Information Landmine

"The Americans keep telling us how successful their system is. Then they remind us not to stray too far from our hotel at night." - An un-named EU trade representative quoted during international trade talks in Denver, Colorado, 1997.

Monday, April 09, 2007

Globalisation books...

I've been having a go at Martin Wolf's Why Globalisation Works (you have to try these things) and while I agree with parts of it (he thinks TRIPS is just one big exercise in protectionism), I'm constantly annoyed by other bits where he seems to want to prove his point by just asserting it and saying the other side's stupid rather than actually having a serious debate.

This is particularly clear in his outright dismissal of Naomi Klein's ideas about corporate censorship in No Logo. Now while it's fair to say that the woman's no economist, it seems to me that she had something important to say, which is that in a world of cheap manufacturing and high value-added, business will do two things: slash production costs to a minimum (often at the expense of the sort of quality of workmanship you get from people who work shifts of less than 12 hours a day), and expand in whatever area the value-added is.

This means that the business world manages to enclose all sorts of things that might have previously been thought of as public. Interestingly, Wolf seems to understand this:

"Intellectual Property protection requires striking a delicate balance. It is essential, but can easily go too far. There will be strong pressure from powerful and self-interested producer lobbies to make intellectual property protection too tight. Intellectual property protection must also not be granted too freely. In the United States, that now seems to be happening, with protection granted to genes with unknown use and trivial business methods - such as "one-click" purchasing on the internet. Over-liberal granting of intellectual property rights is a restraint on trade and should be viewed as such."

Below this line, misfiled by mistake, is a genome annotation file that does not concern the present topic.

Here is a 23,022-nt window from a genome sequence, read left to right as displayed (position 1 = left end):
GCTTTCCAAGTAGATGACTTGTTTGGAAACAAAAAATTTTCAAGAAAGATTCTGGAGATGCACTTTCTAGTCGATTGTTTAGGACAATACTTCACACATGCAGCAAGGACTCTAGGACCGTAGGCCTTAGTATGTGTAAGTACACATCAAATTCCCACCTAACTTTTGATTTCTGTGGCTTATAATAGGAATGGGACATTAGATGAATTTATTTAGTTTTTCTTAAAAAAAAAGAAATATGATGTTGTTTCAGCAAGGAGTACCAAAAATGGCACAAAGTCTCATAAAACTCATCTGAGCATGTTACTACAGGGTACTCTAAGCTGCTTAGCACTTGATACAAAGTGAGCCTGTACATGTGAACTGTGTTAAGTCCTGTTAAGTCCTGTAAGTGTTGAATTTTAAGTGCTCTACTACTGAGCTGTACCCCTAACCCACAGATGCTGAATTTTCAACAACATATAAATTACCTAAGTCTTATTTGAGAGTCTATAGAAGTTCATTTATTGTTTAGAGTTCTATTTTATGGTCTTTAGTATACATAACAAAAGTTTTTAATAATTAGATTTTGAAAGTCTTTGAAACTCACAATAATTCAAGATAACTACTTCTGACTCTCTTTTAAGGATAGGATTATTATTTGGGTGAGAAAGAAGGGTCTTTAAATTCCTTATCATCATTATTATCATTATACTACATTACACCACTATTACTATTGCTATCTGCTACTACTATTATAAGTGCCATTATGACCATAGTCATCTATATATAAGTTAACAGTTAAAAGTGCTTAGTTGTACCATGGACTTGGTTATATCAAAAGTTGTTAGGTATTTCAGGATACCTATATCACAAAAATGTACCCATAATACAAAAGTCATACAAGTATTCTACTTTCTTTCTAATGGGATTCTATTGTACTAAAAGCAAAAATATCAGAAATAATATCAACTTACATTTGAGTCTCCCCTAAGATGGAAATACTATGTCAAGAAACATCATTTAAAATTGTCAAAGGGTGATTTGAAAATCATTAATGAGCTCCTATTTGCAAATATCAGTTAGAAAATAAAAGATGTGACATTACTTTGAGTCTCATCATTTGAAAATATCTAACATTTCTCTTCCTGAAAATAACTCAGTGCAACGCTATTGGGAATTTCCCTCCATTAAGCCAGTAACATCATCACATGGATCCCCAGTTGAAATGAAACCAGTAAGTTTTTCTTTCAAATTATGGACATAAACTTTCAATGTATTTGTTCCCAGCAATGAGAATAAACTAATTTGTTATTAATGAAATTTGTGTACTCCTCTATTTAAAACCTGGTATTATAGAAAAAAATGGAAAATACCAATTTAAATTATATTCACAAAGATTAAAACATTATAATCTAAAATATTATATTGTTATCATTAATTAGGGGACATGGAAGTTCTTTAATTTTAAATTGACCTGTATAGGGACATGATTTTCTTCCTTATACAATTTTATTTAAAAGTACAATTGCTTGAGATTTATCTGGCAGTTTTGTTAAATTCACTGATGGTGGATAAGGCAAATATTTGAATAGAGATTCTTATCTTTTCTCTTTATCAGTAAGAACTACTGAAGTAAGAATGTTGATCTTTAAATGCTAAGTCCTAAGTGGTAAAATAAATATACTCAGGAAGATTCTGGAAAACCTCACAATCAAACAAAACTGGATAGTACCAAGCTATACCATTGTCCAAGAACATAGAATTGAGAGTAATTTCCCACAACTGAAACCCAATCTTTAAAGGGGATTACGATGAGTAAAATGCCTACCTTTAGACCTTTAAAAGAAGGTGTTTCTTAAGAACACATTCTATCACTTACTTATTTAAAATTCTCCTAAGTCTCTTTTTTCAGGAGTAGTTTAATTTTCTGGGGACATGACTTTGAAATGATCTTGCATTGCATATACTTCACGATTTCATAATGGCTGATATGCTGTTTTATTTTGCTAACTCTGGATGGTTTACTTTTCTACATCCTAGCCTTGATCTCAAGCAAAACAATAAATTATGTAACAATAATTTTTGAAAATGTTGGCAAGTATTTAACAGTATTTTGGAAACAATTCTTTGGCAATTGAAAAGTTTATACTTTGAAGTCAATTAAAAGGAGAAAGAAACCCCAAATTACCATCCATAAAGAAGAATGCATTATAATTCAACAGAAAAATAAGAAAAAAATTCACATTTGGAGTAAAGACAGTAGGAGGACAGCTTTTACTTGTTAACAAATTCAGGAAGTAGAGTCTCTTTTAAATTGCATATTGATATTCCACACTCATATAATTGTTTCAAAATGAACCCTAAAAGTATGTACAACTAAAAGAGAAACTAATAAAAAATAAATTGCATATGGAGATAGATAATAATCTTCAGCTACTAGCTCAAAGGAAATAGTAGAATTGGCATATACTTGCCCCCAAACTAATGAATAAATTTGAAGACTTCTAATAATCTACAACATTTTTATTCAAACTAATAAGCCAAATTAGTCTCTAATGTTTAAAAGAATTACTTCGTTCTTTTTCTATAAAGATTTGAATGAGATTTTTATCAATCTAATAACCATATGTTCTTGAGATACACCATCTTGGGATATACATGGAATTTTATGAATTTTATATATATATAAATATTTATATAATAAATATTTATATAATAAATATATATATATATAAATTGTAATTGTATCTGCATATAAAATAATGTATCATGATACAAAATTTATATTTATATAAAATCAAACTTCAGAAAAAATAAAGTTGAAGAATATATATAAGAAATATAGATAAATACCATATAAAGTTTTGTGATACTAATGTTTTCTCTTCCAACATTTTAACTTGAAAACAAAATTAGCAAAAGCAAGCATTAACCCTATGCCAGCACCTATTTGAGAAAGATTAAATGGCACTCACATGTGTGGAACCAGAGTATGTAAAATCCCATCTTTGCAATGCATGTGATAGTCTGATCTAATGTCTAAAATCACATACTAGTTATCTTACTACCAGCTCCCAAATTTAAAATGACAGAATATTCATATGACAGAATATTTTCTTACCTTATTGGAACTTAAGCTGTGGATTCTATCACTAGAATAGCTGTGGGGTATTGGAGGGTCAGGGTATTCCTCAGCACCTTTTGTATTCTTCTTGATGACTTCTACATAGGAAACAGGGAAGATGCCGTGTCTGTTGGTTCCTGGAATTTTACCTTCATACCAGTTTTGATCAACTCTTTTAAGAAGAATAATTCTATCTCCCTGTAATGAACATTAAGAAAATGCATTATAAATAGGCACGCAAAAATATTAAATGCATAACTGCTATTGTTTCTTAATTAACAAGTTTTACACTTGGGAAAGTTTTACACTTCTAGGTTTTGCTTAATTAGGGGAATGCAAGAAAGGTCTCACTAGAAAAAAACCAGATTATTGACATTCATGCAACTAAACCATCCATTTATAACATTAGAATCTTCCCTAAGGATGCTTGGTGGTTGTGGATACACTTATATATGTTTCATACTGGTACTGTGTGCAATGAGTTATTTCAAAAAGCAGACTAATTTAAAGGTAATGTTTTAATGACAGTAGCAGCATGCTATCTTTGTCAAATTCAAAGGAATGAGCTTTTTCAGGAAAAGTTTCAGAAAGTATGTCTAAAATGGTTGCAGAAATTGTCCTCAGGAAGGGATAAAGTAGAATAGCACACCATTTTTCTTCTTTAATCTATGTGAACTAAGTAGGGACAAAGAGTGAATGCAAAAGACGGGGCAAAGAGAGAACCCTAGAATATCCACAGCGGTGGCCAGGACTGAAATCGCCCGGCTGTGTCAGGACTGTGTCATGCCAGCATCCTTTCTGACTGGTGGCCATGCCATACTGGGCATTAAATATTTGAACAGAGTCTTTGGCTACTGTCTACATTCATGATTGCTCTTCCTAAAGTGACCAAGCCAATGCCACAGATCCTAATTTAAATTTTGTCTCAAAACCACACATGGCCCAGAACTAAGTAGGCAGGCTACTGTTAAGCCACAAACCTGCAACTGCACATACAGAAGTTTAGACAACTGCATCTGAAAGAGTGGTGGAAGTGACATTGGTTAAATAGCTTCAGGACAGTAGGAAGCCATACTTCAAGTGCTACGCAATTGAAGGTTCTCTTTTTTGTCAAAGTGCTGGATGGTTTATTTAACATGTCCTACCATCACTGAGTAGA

This seems wholly consistent with much of what Klein's saying - substitute in "trademarks" for "patents", "advertising investment" in the place of "business methods", and "free speech" for "trade" and we have the same argument:

"Many alleged violators... are not trying to sell a comparable good or pass themselves off as the real thing. As branding becomes more expansionist, however, a competitor is anyone doing anything remotely related..."

Klein's got bags of examples of this sort of thing. Parents getting sued for wearing a Barney the Dinosaur costume to their kids' birthday parties is my personal favourite, if only for the official comments: "They can have a dinosaur costume. It's when it's a purple dinosaur that it's illegal, and it doesn't matter which shade of purple either."

[Or take one I saw the other day: Coke have apparently threatened an Italian film company with a lawsuit if they don't remove a scene in which Jesus drinks a can of coke in the desert (don't ask me, I haven't seen it). Apparently they feel it isn't a favourable depiction. More worryingly, the studio's agreed to do this, in spite of the fact that there seems to be no legal basis for Coke's claim.]

The interesting thing is that, on this point at least, Wolf and Klein seem to be singing from the same hymn sheet. It's on this exact point, however, that he starts calling her a godless communist who subscribes to some sort of theory of total corporate mind control: "Corporations, goes the argument, do not compete, but control; they are not subservient to customers, but coerce them. This charge - that corporations own customers - is another example of the lie that freedom is slavery."

This seems odd. There are weaker points in No Logo he could be attacking, and his equal and opposite "everyone's completely free to choose exactly as they would wish" stance seems equally thin - I mean obviously corporations must think their brands have some sort of influence, otherwise they wouldn't be throwing so much money at advertisers and litigators. If these consumers were all simply choosing what suited them best, surely the smart thing to do would be to just make the best and cheapest possible products. So what's got Martin so upset?

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